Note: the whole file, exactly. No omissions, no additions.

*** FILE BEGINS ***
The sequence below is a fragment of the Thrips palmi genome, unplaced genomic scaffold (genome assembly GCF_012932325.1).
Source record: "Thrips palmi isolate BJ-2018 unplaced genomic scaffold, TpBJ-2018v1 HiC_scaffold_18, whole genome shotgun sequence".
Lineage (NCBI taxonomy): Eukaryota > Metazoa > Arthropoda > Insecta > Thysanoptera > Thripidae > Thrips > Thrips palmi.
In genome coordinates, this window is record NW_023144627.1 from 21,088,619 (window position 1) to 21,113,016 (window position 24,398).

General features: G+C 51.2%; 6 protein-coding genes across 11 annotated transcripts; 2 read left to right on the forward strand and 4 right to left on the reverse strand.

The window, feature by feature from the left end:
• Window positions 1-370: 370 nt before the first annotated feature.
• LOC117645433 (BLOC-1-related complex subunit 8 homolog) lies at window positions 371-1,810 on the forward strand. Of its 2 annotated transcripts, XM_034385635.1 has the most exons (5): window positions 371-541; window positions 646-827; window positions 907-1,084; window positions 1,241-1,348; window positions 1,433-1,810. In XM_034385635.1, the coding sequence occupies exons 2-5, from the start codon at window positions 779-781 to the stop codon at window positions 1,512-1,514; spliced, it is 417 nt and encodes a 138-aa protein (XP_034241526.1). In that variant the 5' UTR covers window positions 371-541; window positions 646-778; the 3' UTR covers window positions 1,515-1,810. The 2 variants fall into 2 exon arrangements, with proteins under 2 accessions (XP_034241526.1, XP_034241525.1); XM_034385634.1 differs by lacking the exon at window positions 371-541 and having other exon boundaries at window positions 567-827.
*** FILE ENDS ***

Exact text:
The sequence below is a fragment of the Thrips palmi genome, unplaced genomic scaffold (genome assembly GCF_012932325.1).
Source record: "Thrips palmi isolate BJ-2018 unplaced genomic scaffold, TpBJ-2018v1 HiC_scaffold_18, whole genome shotgun sequence".
Lineage (NCBI taxonomy): Eukaryota > Metazoa > Arthropoda > Insecta > Thysanoptera > Thripidae > Thrips > Thrips palmi.
In genome coordinates, this window is record NW_023144627.1 from 21,088,619 (window position 1) to 21,113,016 (window position 24,398).

General features: G+C 51.2%; 6 protein-coding genes across 11 annotated transcripts; 2 read left to right on the forward strand and 4 right to left on the reverse strand.

The window, feature by feature from the left end:
• Window positions 1-370: 370 nt before the first annotated feature.
• LOC117645433 (BLOC-1-related complex subunit 8 homolog) lies at window positions 371-1,810 on the forward strand. Of its 2 annotated transcripts, XM_034385635.1 has the most exons (5): window positions 371-541; window positions 646-827; window positions 907-1,084; window positions 1,241-1,348; window positions 1,433-1,810. In XM_034385635.1, the coding sequence occupies exons 2-5, from the start codon at window positions 779-781 to the stop codon at window positions 1,512-1,514; spliced, it is 417 nt and encodes a 138-aa protein (XP_034241526.1). In that variant the 5' UTR covers window positions 371-541; window positions 646-778; the 3' UTR covers window positions 1,515-1,810. The 2 variants fall into 2 exon arrangements, with proteins under 2 accessions (XP_034241526.1, XP_034241525.1); XM_034385634.1 differs by lacking the exon at window positions 371-541 and having other exon boundaries at window positions 567-827.